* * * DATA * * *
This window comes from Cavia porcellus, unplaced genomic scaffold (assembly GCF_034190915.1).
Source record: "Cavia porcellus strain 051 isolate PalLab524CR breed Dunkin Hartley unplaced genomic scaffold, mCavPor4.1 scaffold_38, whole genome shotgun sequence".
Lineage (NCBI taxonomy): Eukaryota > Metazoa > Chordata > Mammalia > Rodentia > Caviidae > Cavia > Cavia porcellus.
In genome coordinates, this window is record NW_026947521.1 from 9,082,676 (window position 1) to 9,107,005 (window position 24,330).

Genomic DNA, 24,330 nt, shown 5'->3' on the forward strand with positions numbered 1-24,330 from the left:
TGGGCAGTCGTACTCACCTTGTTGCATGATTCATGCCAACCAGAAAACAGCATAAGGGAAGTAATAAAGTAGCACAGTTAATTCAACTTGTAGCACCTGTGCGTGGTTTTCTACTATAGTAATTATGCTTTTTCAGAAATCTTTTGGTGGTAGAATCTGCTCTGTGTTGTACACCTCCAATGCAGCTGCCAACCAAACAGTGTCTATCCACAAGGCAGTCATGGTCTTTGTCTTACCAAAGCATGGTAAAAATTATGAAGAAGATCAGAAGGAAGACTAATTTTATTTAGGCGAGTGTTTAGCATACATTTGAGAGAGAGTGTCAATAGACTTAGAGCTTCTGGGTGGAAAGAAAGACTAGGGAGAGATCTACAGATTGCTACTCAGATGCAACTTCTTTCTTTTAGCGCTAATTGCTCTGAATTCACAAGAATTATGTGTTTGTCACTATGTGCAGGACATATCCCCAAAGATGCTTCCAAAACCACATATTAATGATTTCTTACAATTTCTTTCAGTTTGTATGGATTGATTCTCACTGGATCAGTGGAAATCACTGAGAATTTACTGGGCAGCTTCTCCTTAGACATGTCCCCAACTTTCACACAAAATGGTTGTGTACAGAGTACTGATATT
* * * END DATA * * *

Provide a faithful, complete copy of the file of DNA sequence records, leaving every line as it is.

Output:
This window comes from Cavia porcellus, unplaced genomic scaffold (assembly GCF_034190915.1).
Source record: "Cavia porcellus strain 051 isolate PalLab524CR breed Dunkin Hartley unplaced genomic scaffold, mCavPor4.1 scaffold_38, whole genome shotgun sequence".
Lineage (NCBI taxonomy): Eukaryota > Metazoa > Chordata > Mammalia > Rodentia > Caviidae > Cavia > Cavia porcellus.
In genome coordinates, this window is record NW_026947521.1 from 9,082,676 (window position 1) to 9,107,005 (window position 24,330).

Genomic DNA, 24,330 nt, shown 5'->3' on the forward strand with positions numbered 1-24,330 from the left:
TGGGCAGTCGTACTCACCTTGTTGCATGATTCATGCCAACCAGAAAACAGCATAAGGGAAGTAATAAAGTAGCACAGTTAATTCAACTTGTAGCACCTGTGCGTGGTTTTCTACTATAGTAATTATGCTTTTTCAGAAATCTTTTGGTGGTAGAATCTGCTCTGTGTTGTACACCTCCAATGCAGCTGCCAACCAAACAGTGTCTATCCACAAGGCAGTCATGGTCTTTGTCTTACCAAAGCATGGTAAAAATTATGAAGAAGATCAGAAGGAAGACTAATTTTATTTAGGCGAGTGTTTAGCATACATTTGAGAGAGAGTGTCAATAGACTTAGAGCTTCTGGGTGGAAAGAAAGACTAGGGAGAGATCTACAGATTGCTACTCAGATGCAACTTCTTTCTTTTAGCGCTAATTGCTCTGAATTCACAAGAATTATGTGTTTGTCACTATGTGCAGGACATATCCCCAAAGATGCTTCCAAAACCACATATTAATGATTTCTTACAATTTCTTTCAGTTTGTATGGATTGATTCTCACTGGATCAGTGGAAATCACTGAGAATTTACTGGGCAGCTTCTCCTTAGACATGTCCCCAACTTTCACACAAAATGGTTGTGTACAGAGTACTGATATT